Eye-popping plan: Giant towers in Pearl District


PORTLAND, Ore. (KOIN) — Picture this: Two skyscrapers towering over the Pearl District, connected by a glass-enclosed botanical bridge that is higher than any building in Portland now, surrounded by other high-rises that include retail, office, hospitality and residential spots.

This spot would also include a transportation hub for high-speed rail and possibly a Hyperloop near Union Station, the Greyhound Station plus Streetcar and bus stops.

Overall, this site would bring about 5 million square feet of new development to the city in the spot where the US Postal Service headquarters will be demolished.

Can you see it?

Even if you can’t, the designers at William Kaven Architecture and Kaven + Co. can. And they intend to propose this to Portland city officials as soon as Prosper Portland allows.

One of the 2 towers “exceed 970 vertical feet, would be interlinked by a glass-enclosed botanical bridge spanning 236 feet across the North Park Blocks some 680 feet in the air,” their press release states. The botanical bridge “would be a tropical respite from the gray of the city at any time of the year and provide breathtaking views of Mt. Hood and the entire city skyline.”

Currently, the Wells Fargo Center is the tallest building in Portland at 546 feet. The US Bancorp Tower — aka, Big Pink — is just 10 feet shorter, and the KOIN Tower is 509 feet tall.

One hurdle in the plan is the current height limits for the site only go up to 400 feet. Architect Daniel Kaven is hoping the Portland City Council will consider zoning changes in the future.

The eye-popping proposal would be an “opportunity to lead the effort to build a bullet train network that links Portland to Los Angeles, San Francisco, Seattle and Vancouver from the heart of an already-existing downtown transportation hub. There is no better place, nor a better time, than the opportunity that is upon us, with this huge site next to our historic train station,” Kaven said in the release.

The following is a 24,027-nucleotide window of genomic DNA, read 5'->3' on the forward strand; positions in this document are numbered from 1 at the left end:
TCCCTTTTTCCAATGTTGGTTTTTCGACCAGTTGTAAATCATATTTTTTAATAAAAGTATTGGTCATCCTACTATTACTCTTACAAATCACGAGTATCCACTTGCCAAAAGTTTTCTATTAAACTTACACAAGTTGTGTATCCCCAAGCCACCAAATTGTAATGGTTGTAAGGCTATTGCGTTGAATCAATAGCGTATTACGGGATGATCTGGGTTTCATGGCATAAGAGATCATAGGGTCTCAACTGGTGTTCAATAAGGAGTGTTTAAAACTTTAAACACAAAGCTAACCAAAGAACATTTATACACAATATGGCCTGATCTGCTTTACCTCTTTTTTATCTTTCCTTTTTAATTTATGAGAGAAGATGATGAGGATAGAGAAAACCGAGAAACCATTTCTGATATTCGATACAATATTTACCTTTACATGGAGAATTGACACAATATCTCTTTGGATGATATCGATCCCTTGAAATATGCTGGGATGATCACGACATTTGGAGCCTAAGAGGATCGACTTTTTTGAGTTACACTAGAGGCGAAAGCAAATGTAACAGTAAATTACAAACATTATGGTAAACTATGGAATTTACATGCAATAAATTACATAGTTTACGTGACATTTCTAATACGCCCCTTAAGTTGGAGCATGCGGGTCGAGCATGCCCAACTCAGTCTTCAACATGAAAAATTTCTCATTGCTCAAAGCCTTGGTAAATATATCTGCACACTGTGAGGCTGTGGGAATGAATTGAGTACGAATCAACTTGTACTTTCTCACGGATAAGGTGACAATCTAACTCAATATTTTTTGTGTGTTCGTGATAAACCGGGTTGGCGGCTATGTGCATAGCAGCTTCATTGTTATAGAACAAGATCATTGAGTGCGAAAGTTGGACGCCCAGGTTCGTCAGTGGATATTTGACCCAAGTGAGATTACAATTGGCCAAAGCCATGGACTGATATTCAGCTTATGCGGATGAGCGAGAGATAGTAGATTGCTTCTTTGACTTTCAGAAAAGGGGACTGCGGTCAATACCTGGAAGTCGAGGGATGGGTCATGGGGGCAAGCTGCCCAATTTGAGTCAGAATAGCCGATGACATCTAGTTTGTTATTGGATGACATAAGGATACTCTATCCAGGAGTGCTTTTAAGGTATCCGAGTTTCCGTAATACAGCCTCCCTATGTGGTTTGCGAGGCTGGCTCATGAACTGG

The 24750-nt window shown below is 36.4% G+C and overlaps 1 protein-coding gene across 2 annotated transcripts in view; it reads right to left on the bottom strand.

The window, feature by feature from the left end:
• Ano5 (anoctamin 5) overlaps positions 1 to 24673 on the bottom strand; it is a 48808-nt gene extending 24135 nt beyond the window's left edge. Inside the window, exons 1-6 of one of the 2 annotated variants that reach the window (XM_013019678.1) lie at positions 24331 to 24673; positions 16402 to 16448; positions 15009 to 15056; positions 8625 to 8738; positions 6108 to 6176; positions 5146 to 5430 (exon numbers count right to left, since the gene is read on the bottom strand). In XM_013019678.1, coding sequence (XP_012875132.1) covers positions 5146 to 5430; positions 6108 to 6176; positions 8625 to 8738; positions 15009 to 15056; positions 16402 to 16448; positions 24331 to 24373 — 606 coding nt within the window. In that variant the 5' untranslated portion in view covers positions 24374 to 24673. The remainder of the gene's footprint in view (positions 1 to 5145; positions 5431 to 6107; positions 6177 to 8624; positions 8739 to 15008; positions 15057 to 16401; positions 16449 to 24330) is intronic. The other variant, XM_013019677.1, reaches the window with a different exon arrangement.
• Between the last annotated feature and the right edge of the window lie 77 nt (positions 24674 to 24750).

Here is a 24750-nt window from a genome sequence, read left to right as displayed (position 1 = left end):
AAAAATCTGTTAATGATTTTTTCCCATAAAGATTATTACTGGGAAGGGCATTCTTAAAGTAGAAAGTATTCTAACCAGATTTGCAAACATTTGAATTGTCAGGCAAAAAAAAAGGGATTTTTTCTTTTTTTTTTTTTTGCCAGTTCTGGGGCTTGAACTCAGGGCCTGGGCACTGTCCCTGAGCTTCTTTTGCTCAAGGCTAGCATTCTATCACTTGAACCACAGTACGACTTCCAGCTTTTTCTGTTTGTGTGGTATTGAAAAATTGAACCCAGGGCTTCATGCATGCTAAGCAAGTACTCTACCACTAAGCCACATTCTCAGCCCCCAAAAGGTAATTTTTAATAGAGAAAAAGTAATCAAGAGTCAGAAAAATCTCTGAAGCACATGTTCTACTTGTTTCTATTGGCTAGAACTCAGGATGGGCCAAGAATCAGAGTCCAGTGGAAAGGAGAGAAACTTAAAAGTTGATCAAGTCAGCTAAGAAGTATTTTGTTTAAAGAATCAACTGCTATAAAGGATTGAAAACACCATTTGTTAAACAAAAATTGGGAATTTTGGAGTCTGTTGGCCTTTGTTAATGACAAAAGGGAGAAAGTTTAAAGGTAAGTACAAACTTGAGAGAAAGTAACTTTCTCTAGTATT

The project also has an eye on sustainability and clean energy, as the plan would include “on-site power generation from photovoltaics integrated within the glazing.”

Project leaders also said the towers would be big enough to be the corporate headquarters “for a Fortune 100 company, such as Amazon.”

Amazon, currently based 3 hours north in Seattle, has accepted bids from cities who want to have their second headquarters, including one from Portland recently. In that plan, Portland city leaders offered no incentives to Amazon. Instead they offered Amazon the opportunity to purchase land in the downtown U.S. Post Office distribution center for its proposed new national headquarters.

Kaven told KOIN 6 News Portland doesn’t have any iconic destination monuments, and his proposal would be just that.

“It can attract business, it can attract tourism, it can have a huge financial impact,” Kaven told KOIN 6 News. “It makes sense for Portland to focus that effort in the downtown area. We already have the density there, and that’s the place to do it.”

Prosper Portland’s Shawn Uhlman said the “32 acres in the central city with amazing transit connections is a truly unique opportunity, and that’s something that we’re looking for here.”

The agency (formerly known as Portland Development Commission) began taking proposals for development partners last week to transform the area into something that benefits the entire community.

“It’s not serving the US Postal Service effectively anymore and, obviously, what’s happening all around it is not in line with the development that’s occurring,” Uhlman said.

The audacious plan revealed by the press release did not include a price tag for the venture, nor how it would be paid for. Those details will be fleshed out when they officially submit their plan to Prosper Portland in the 1st quarter of 2018.

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